Who or what “disables” people with disabilities? | “I see a church with no disabled people” Part 3

We’ve been taking on a couple of prevalent ideas about disability: first, that it’s a problem that involves certain individuals’ brains and/or bodies and secondly, that “we’re all disabled” in one form or another.

disability ability lens.jpgYes, everyone is different. And no one is able to be or do everything they might like to be or do. Those truths are always worth remembering. But there are certain types of difference that get “marked” in critical ways. There is a deep tendency to categorize the difference(s) that come with certain forms of impairment as “stigma” – a “branding” that marks off the “offender” or “deviant” from “the rest of us,” who are then normalized.

What is it that makes a wheelchair user or a kid with autism “disabled”? It’s not the “difference” itself, but what we – society at large – make of it. Katherine Quarmby writes, “Society’s attitudes towards people with impairments are disabling… as is the environment that denies them access to building and public space.

Disability isn’t a function of “problematic bodies and brains” at all. It’s a result of the way society is organized. Disabilities do exist, and they are a cause of great suffering for many among us. But they arise from normal aspects of life. A disability is not a medical problem requiring “treatment.” The real problem comes from the barriers of inaccessibility and ignorance that are constructed by society around people who have certain forms of impairment – the “wrong” forms of difference.

social model of disability
Being impaired doesn’t make you disabled. These things do…

These barriers can take the form of attitudes: We mark off certain forms of “difference” with fear or disgust, ignorance or stereotypes, and low expectations. As a person of faith, it is with profound sadness that I have to acknowledge that certain aspects of religion – even my own tradition of interpreting and enacting Scripture – have influenced this.

The barriers can be environmental in nature. There are things that are part of “normal” life – going to the store or market, accessing public space for work or leisure, attending worship or cultural events, using transport. The response of society to certain forms of difference is the physical inaccessibility in some or all of these areas.

The obstacles might be institutional – discrimination that becomes part of the legal fabric of society. Persons with disabilities are “legally” excluded from certain rights (self-determination, not being allowed to make housing, vocational or educational choices, perhaps even not being allowed to marry or to have children).

Disability - Social Model.jpgThese barriers make it impossible for people with disabilities to take control of their own lives. It’s not the individual that gives rise to this, but the environment, which can be disabling or enabling in various ways. “Issues of disability are not just questions of impairment, functional limitations, or enfeeblement; they are issues of social values, institutional priorities, and political will. They are questions of power: of who and what gets valued, and who and what gets marginalized.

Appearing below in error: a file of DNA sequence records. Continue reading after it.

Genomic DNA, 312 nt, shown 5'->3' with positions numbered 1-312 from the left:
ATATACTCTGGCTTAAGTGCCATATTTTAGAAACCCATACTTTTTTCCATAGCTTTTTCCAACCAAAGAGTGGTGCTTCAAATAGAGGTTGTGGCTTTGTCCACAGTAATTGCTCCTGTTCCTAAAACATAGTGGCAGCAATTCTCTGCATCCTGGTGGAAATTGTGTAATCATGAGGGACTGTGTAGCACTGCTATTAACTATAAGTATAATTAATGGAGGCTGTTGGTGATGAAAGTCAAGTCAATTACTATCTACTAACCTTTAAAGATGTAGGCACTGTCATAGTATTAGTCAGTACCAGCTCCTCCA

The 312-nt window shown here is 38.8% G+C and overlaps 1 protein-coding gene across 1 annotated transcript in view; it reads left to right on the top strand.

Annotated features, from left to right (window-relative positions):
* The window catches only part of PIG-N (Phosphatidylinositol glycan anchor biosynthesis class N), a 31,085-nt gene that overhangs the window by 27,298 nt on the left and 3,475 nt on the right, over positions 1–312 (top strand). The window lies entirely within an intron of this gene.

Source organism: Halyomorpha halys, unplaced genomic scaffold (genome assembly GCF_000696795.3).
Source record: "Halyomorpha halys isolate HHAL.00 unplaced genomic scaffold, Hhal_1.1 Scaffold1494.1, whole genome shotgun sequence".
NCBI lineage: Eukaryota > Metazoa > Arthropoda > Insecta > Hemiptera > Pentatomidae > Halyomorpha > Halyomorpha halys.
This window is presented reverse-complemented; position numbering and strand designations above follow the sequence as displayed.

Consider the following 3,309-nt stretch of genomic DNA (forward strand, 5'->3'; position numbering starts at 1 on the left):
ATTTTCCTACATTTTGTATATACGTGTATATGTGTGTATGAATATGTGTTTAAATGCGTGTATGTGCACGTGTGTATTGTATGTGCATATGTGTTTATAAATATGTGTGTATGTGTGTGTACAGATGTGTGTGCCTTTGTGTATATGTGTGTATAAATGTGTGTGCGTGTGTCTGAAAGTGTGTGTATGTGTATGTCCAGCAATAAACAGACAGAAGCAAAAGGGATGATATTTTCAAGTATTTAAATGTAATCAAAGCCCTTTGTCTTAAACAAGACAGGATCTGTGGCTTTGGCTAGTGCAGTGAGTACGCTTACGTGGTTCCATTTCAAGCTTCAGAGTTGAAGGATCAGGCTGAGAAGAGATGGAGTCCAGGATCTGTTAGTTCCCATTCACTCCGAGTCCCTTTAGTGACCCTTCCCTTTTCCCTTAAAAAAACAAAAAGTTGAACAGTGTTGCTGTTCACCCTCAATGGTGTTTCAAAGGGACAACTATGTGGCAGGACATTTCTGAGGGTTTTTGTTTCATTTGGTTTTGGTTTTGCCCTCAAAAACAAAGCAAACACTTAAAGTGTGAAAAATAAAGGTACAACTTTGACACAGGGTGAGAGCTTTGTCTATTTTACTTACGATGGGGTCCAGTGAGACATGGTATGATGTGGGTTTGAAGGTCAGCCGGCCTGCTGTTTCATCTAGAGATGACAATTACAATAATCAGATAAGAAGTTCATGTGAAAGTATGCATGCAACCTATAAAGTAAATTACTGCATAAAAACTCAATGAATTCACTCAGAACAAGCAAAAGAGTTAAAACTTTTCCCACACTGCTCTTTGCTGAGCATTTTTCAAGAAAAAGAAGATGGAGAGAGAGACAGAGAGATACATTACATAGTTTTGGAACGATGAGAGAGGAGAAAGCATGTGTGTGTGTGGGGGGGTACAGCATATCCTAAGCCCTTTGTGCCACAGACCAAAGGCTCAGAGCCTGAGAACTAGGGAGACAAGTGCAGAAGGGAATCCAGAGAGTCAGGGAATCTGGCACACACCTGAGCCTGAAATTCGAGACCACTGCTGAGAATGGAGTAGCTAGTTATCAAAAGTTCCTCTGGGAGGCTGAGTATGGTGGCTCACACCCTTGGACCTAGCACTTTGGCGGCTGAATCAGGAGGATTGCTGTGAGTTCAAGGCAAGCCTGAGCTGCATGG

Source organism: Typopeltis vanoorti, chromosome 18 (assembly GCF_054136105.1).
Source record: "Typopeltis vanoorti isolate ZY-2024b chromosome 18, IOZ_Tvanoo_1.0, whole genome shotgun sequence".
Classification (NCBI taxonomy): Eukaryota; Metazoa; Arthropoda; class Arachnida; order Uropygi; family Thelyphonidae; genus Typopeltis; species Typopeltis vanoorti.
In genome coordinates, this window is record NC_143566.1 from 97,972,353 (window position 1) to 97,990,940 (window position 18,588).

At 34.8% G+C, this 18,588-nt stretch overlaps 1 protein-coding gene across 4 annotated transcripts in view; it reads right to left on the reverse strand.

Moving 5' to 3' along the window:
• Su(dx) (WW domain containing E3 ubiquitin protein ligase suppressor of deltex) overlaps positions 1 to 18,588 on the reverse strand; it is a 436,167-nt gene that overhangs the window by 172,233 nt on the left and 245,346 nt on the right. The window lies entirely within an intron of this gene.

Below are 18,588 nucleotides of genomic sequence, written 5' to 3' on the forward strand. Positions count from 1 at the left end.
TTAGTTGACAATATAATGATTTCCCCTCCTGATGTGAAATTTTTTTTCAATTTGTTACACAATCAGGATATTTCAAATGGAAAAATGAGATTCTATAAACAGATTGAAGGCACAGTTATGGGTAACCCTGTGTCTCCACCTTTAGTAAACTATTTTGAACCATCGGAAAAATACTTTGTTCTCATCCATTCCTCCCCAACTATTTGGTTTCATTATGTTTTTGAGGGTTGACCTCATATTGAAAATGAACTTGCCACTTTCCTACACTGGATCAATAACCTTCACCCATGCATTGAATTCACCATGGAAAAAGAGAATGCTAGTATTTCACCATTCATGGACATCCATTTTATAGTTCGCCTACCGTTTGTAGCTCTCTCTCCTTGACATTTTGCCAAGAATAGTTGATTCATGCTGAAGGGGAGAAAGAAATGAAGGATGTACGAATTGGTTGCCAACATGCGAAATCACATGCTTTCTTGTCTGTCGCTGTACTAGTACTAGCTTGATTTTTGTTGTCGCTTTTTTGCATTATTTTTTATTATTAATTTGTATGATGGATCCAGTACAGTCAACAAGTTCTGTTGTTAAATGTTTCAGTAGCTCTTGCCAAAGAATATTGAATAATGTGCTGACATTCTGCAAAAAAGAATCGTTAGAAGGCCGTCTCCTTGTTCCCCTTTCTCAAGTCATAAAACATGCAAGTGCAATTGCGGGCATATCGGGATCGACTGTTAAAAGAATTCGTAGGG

arnold-schwarzenegger-bodybuilding-style-pictrure.jpgIf you’re having trouble grasping this, consider a town where every door or entrance was designed by bodybuilders and required you to exert 350 pounds of pressure to open it. For them, that’d be “normal” and non-problematic. But it would never fly, because it would keep too many people out. But in such a world everyone who couldn’t bench 350 pounds would be “disabled.” “Disability” arises when the lack of will or desire to accommodate access to all is overridden by an unwillingness to adapt to certain forms of “difference.”

It’s not a question of whether there are differences between people in terms of physical ability or social skill ability. It is a question of the relevance that we ascribe to those differences.

We are all “different” in our own ways. But we are not all disabled… and we are not – none of us – immune from needing to be part of community, to be connected, wanted, loved, affirmed. We all have these sorts of needs and we all strive to get them met. And, at our best, we give of ourselves to see those needs met for others.

Where does this lead? To true redemption. As Amos Yong points out, “people with disabilities find redemption from disability not when they are healed but with the removal of societal barriers – social, structural, economic, political, and religious – which hinder those with temporarily able bodies from welcoming and being hospitable to people with disabilities!

disability all wonderfully madeThere are millions of people who, through no fault of their own, have a “difference” which “the rest of us” label as “a disability.” But the barriers that exist between those with disabilities and their inclusion and participation in society are built by “us,” not them. It is up to us to begin to dismantle them. Not because we pity the poor unfortunate souls who “suffer” from being “victims of their handicap.” But because what we have been doing is wrong. And because we ourselves are lessened, weakened and impoverished by the lack of shalom –peace and wholeness – that is the result of our complicity in our society’s disabling of our brothers and sisters.

This post is the third in a series, which begins here. The series continues here.

4 Comments Add yours

  1. Jim Baker says:

    Reblogged this on Mill Pond Porch and commented:

    Continuing to reflect on the Beyond Suffering conference, we ask “who or what actually disables those with disabilities”? How might “we” (who are temporarily non-disabled) be responsible?

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